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Paulding, Ortiz-Legg, Gibson take leads in SLO County supervisor elections 

Even after two years of intense campaigning in South County, Jimmy Paulding said he had no idea what to expect on June 7 when the preliminary results for his 4th District county supervisor race posted shortly after 8 p.m.

What they immediately showed: signs of an upset and a great night for the Arroyo Grande City Council member, who was taking a second crack at ousting incumbent Supervisor Lynn Compton of Nipomo, whom he narrowly lost to in a 2018 matchup.

click to enlarge ELECTION NIGHT JOY Dawn Ortiz-Legg celebrates a big early lead in her 3rd District county supervisor race at an election party at SLO Brew Rock. Preliminary results showed that the incumbent supervisor, who was appointed in 2020, had a 64.9 percent to 31.8 percent lead on challenger Stacy Korsgaden. - PHOTO BY JAYSON MELLOM
  • Photo By Jayson Mellom
  • ELECTION NIGHT JOY Dawn Ortiz-Legg celebrates a big early lead in her 3rd District county supervisor race at an election party at SLO Brew Rock. Preliminary results showed that the incumbent supervisor, who was appointed in 2020, had a 64.9 percent to 31.8 percent lead on challenger Stacy Korsgaden.

As of our press time, Paulding held a 58.3 percent to 41.7 percent edge on Compton, a lead of 1,594 votes.

"It was a surprise, it was," Paulding told New Times by phone on June 8. "I had no idea: Were we going to be close like 2018? Were we going to be up? It makes sense, though, based on the interactions we were having with people door-to-door. We had a good feeling."

Paulding's race wasn't the only promising early result for local Democrats hoping to flip a conservative SLO County Board of Supervisors majority that's held court since 2017.

In the 3rd District, incumbent Supervisor Dawn Ortiz-Legg had a 64.9 percent to 31.8 percent edge on challenger Stacy Korsgaden. Another challenger, Arnold Ruiz, got 3.3 percent of the preliminary vote.

The blue trend continued in the 2nd District, where incumbent Supervisor Bruce Gibson held 53 percent of the early vote, leading challengers Bruce Jones, Geoff Auslen, and John Whitworth, who each got 16.8 percent, 16.8 percent, and 13.5 percent, respectively.

That race will go on to November if Gibson's vote dips below a 50 percent threshold with the final tally. If it does, he'll face the next highest finisher in a two-man runoff. If it remains above 50 percent, then the Cayucos resident will have won his fifth term in office.

"It's certainly heading in the right direction," Gibson told New Times. "We're really pleased with the margin we see right now, but there are still quite a number of ballots to be counted."

According to SLO County Clerk-Recorder Elaina Cano, there are thousands of ballots still outstanding. Cano told New Times that her office is still processing all of the mail-in ballots that were returned on or after the afternoon of Monday, June 6.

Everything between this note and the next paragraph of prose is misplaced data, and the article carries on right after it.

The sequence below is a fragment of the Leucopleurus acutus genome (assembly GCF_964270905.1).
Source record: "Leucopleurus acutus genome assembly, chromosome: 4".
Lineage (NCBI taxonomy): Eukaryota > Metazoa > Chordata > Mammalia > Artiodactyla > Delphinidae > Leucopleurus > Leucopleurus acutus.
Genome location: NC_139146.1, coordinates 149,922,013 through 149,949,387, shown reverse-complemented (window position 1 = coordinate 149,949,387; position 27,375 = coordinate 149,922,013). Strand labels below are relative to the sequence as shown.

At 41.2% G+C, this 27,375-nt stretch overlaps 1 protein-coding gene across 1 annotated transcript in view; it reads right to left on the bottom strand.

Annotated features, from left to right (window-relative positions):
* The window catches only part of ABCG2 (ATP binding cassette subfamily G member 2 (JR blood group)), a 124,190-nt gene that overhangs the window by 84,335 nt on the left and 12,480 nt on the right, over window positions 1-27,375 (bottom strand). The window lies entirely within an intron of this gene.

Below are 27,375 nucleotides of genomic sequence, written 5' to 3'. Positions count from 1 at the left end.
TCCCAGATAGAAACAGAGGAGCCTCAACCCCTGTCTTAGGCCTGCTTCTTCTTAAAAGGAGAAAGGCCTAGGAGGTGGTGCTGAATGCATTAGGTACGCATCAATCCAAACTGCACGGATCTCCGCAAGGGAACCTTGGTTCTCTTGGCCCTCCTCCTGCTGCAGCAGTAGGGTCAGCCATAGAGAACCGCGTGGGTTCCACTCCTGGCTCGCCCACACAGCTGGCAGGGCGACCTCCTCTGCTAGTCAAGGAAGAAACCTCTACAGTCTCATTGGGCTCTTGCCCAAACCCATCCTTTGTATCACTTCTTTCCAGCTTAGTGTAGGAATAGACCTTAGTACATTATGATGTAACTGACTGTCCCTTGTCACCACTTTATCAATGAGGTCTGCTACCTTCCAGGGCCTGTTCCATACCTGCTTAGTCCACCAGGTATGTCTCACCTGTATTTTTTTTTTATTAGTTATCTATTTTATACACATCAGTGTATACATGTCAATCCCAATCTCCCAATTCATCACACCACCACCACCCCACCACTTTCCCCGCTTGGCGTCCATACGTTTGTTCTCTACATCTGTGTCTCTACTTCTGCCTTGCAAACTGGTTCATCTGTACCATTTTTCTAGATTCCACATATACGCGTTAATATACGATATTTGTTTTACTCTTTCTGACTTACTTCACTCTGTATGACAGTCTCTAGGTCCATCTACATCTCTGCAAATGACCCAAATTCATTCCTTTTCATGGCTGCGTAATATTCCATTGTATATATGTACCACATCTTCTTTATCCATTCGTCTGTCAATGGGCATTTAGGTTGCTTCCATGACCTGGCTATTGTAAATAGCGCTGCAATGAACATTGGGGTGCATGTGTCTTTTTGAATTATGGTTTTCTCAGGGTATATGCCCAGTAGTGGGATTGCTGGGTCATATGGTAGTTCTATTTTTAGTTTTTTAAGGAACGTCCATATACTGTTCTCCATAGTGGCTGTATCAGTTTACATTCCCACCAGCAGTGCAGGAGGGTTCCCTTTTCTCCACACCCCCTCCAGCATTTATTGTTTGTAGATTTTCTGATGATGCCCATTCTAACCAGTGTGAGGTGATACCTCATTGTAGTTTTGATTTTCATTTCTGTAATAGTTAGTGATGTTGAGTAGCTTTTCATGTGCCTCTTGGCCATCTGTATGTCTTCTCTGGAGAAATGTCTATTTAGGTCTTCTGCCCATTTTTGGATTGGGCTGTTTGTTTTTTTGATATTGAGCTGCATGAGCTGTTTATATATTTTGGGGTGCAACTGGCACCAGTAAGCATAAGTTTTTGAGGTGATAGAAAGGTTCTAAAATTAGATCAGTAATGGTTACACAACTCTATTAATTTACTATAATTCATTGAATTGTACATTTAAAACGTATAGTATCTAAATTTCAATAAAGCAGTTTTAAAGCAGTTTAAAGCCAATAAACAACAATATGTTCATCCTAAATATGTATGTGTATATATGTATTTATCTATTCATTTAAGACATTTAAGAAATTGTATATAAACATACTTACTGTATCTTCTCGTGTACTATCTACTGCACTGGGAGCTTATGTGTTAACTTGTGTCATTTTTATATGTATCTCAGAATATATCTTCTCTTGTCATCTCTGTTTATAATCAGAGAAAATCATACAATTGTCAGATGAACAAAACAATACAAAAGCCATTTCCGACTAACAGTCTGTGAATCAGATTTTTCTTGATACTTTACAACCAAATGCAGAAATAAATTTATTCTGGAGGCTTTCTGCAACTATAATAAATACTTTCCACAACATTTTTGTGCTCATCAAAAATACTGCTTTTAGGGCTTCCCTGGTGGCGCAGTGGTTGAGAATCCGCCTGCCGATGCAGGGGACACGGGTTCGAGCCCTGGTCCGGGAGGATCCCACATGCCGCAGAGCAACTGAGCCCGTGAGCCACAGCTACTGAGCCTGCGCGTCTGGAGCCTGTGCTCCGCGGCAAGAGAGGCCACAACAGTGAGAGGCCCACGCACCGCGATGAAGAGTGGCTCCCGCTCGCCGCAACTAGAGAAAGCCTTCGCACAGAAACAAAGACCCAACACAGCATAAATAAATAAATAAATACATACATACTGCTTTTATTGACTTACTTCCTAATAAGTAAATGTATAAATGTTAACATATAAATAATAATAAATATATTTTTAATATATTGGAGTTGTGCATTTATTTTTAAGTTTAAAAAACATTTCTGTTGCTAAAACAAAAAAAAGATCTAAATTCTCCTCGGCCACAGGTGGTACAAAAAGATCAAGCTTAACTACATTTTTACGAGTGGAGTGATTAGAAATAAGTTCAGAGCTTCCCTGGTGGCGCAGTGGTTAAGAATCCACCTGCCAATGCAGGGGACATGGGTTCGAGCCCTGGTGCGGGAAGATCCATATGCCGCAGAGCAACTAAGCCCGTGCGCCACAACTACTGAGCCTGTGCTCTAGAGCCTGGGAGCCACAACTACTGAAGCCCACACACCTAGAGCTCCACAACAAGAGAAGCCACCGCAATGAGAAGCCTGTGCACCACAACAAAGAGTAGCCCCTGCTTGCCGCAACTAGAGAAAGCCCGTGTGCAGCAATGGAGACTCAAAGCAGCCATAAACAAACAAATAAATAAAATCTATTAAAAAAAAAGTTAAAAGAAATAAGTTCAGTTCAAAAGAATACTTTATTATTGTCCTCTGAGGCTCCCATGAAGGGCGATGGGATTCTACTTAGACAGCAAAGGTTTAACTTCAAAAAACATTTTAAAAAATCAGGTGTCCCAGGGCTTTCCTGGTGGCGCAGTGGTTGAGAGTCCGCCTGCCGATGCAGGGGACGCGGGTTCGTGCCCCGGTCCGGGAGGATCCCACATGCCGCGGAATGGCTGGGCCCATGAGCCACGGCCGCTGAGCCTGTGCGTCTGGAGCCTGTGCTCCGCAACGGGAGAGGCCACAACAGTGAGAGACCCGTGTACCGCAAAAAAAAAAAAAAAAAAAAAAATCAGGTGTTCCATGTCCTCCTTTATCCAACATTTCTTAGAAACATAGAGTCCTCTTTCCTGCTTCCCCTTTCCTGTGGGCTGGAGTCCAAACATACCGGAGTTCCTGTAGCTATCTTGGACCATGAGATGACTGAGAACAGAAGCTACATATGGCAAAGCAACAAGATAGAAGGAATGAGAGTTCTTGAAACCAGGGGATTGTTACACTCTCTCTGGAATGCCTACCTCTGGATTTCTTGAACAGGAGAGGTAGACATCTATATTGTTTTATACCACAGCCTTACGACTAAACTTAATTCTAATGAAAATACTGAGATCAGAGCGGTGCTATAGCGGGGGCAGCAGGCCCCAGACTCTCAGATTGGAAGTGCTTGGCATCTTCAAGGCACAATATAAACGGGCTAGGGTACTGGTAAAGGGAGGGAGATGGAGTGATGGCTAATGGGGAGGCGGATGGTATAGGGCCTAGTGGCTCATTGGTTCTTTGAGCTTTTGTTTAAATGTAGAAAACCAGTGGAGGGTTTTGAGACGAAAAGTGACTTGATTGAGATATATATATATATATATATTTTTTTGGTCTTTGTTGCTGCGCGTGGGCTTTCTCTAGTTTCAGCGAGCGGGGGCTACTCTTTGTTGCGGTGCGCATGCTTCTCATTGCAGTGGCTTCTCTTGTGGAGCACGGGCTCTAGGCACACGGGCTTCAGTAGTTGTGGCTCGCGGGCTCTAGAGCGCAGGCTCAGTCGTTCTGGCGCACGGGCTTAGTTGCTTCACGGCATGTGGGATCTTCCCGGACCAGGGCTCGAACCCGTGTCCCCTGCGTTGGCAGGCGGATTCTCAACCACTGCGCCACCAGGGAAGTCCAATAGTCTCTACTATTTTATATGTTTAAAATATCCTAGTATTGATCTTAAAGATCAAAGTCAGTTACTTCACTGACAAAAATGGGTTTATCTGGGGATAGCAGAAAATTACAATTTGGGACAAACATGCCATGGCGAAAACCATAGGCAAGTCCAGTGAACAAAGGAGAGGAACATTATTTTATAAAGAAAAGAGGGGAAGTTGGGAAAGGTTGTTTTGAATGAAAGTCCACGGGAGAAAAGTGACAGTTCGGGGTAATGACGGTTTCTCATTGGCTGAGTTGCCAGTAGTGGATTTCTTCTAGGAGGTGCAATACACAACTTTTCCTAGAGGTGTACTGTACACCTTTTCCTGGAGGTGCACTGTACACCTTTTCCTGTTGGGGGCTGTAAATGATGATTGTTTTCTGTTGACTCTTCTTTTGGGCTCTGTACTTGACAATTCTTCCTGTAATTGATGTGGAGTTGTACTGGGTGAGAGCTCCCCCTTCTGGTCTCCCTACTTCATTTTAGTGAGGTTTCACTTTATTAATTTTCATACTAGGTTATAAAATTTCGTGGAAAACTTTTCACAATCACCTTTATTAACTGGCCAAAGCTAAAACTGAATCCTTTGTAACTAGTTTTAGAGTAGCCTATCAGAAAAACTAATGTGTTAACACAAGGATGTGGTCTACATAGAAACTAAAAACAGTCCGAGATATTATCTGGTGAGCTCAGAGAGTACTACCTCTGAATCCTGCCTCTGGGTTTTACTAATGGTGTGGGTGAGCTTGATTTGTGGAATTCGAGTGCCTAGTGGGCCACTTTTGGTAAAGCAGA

The election night results include the mail-in ballots returned by or before the afternoon of June 6, as well as the ballots completed on June 7 at polling places in person. The next round of ballot counting will happen on Friday, June 10, Cano said, with a new update of results expected that afternoon.

Cano said SLO County's turnout is hovering at about 25 percent, which is historically low, although higher than the statewide turnout for this primary. She expects that percentage to tick up as the remaining ballots are processed.

She noted that only 2,366 voters chose to vote at the polls on Election Day this year, an unprecedented low.

"We've never seen anything like it," Cano said.

The SLO County supervisor candidates who trailed after election night quickly pointed out that many more ballots are still left to count. Auslen, of Atascadero, one of Gibson's challengers for District 2, said he's confident he will surge ahead of fellow challenger Jones and push Gibson to a runoff.

"With that many ballots still out there, it's anybody's game," Auslen said. "I think we're going to November."

Similarly, Jones, of Templeton, said in an email: "We are waiting till we see the real results when all the ballots are counted."

The uncertainty around the final results, though, didn't stop the leading candidates from reflecting on their campaigns and looking ahead to a potential changing of the guard on the Board of Supervisors in 2023.

Gibson said that a shake-up of the current board majority of Compton, 1st District Supervisor John Peschong, and 5th District Supervisor Debbie Arnold—who often vote in a bloc—would be significant and open up "opportunities to make progress in this county on a whole bunch of different fronts."

When New Times asked Paulding about his role in possibly breaking up the board majority, he said it was a big part of what he ran on.

"People were fired up and ready to change the direction our county is going," Paulding said. "I think we can achieve a culture shift within the county and the organization where we're lifting people up instead of tearing them down and we're really trying to find solutions and solve problems." Δ

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